Kayhan daily has, in its editorial, analyzed the new UN Security Council resolution on Iran, saying that Iran should first review the nuclear deal and then decide whether to accept or reject it.
One day after the Iran nuclear deal was struck in Vienna, Iranfrontpage.com covered reactions by as many as 43 Iranian newspapers to the July 14 landmark deal, highlighting the negative reaction of the Kayhan daily to the agreement. [See “A look at Iranian newspaper front pages one day after the nuclear deal”]
On July 15, Kayhan published two [diametrically opposite] interpretations of Presidents Rouhani and Obama of the deal. Five days later, the principlist daily in its July 20 issue published an editorial by Hossein Shariatmadari, its managing editor, critiquing the provisions of the nuclear deal and its annexes, the ways through which sanctions imposed by the UN Security Council will be lifted and a [so-called snapback] mechanism which will restore Iran’s sanctions [if it violates the terms of the deal].
Shariatmadari led off his analytical piece, The wool they wove in Geneva and pulled over Iran’s eyes in Vienna, with several lines in defense of the daily’s first reaction to the nuclear deal and said, “[…] Kayhan’s reservations about the nuclear deal and its reference to parts of the deal which had ignored Iran’s red lines met with strong opposition. In some cases, the opponents even used foul language to express their opposition.
“A number of friends too advised Kayhan – out of compassion, not out of spite or partiality – to stop expressing doubts about or objection to the nuclear deal, arguing that the text of the deal and its details have been seen and fully approved of by the Supreme Leader of the Islamic Revolution, and that the Supreme Leader’s praise and gratitude for the nuclear team is further proof of the Leader’s endorsement of the nuclear deal!
“Kayhan’s response: the Supreme Leader’s appreciation is indicative of the honest and day-and-night efforts of the esteemed negotiating team, something which cannot be denied by any fair and freethinking individual. No matter what the [outcome of the] deal is, the endeavors and self-denial of the country’s nuclear team is praiseworthy.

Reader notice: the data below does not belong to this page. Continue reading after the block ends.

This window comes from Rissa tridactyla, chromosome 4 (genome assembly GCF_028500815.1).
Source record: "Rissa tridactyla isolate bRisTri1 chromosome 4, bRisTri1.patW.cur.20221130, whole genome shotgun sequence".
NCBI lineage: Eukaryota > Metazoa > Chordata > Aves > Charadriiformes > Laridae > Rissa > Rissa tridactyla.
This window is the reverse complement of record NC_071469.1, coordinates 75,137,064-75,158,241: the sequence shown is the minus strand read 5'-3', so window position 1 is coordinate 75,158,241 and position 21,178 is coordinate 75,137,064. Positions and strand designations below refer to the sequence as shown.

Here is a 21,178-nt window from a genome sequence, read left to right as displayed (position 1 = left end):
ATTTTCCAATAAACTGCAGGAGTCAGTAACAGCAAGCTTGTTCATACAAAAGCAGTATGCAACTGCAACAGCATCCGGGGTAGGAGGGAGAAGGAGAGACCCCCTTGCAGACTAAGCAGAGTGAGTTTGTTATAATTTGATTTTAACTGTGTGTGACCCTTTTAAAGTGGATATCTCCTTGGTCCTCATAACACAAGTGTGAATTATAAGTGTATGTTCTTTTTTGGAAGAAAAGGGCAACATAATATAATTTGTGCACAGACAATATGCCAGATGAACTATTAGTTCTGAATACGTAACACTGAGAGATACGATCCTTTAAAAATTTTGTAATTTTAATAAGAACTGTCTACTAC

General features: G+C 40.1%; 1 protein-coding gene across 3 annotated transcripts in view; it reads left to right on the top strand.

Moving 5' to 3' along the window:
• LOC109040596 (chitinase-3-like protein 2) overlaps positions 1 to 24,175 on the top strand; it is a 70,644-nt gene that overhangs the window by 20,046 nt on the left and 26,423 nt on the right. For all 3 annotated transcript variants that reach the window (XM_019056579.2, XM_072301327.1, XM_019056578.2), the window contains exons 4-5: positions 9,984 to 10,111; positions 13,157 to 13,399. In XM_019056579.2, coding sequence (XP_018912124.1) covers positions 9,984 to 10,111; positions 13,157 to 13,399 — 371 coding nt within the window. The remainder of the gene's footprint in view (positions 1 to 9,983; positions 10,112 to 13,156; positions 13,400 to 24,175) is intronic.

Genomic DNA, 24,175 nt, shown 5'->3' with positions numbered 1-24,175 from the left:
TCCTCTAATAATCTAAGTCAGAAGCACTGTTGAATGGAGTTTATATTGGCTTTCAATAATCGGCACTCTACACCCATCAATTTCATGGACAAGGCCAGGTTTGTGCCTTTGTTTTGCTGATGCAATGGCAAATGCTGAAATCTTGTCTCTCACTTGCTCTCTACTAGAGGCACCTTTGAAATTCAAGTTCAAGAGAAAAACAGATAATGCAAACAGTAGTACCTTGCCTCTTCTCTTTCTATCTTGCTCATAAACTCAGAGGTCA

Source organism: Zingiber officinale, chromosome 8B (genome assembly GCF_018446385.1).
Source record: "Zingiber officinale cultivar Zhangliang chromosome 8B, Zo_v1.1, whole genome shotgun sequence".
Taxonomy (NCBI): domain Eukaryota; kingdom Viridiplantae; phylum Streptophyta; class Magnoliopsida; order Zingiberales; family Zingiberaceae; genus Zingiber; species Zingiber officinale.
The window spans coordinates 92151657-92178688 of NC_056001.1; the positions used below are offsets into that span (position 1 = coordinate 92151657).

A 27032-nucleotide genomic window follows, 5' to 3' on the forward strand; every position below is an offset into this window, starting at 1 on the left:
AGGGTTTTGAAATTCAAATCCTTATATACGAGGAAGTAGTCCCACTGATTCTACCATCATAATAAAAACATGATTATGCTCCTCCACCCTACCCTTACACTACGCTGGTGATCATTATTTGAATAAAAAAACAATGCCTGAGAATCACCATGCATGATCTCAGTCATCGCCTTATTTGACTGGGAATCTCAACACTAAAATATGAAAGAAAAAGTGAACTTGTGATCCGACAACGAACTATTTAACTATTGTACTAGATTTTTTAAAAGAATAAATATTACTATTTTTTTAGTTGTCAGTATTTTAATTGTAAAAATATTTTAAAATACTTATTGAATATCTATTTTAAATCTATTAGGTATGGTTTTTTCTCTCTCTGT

“But the Supreme Leader has offered separate yardsticks – which are definable in the very red lines set [for the country’s nuclear dispute] – to assess the nuclear deal and tell its good points apart from the bad ones. It is downright impossible for the Leader to approve of a deal which oversteps the declared red lines.
“After remarks by the Supreme Leader that the content of the nuclear deal should be carefully reviewed, it became clear that his focus on the need for a meticulous examination of the text of the nuclear deal would have been unnecessary if he had agreed to the deal already.”
Shariatmadari then touched upon the core issue of his critique: a resolution which is expected to be adopted by the United Nations Security Council. [The council has since unanimously voted for that resolution.] After a painstaking analysis of the previous resolutions issued under Chapter 7 of the UN Charter, the managing editor, wrote, “The [Iran nuclear deal or] Vienna document […] will become legally binding after the UN Security Council issues a resolution to endorse the Iran nuclear deal. Afterward, any review of its provisions by the Islamic Consultative Assembly or the Supreme National Security Council (SNSC) – during a two-week grace period – will have the least impact on the deal’s approval or disapproval.
“In other words, if the Iranian parliament or the SNSC review the text of the deal and conclude that parts of it run counter to Iran’s national interests or that the deal has failed to respect the red lines defined by Iran, their decision will simply deserve to go down in history, unfortunately; and it [the outcome of the review] can do nothing to alter the text so that it can meet the demands and honor the policies of Islamic Iran. […]
“The Islamic Republic of Iran had rejected the previous UN Security Council resolutions as illegal, making a convincing and documented case for its dismissal [of the resolutions]. The fact is that Iran has accepted the recent resolution [on the Iran nuclear deal]. It brings us to the conclusion that – unlike what some assume – the previously released resolutions are not nullified, rather they remain in place as part of this most recent resolution. The point is that Iran has so far rejected the resolutions as illegal, but has put its seal of approval on the new resolution describing it legally binding!”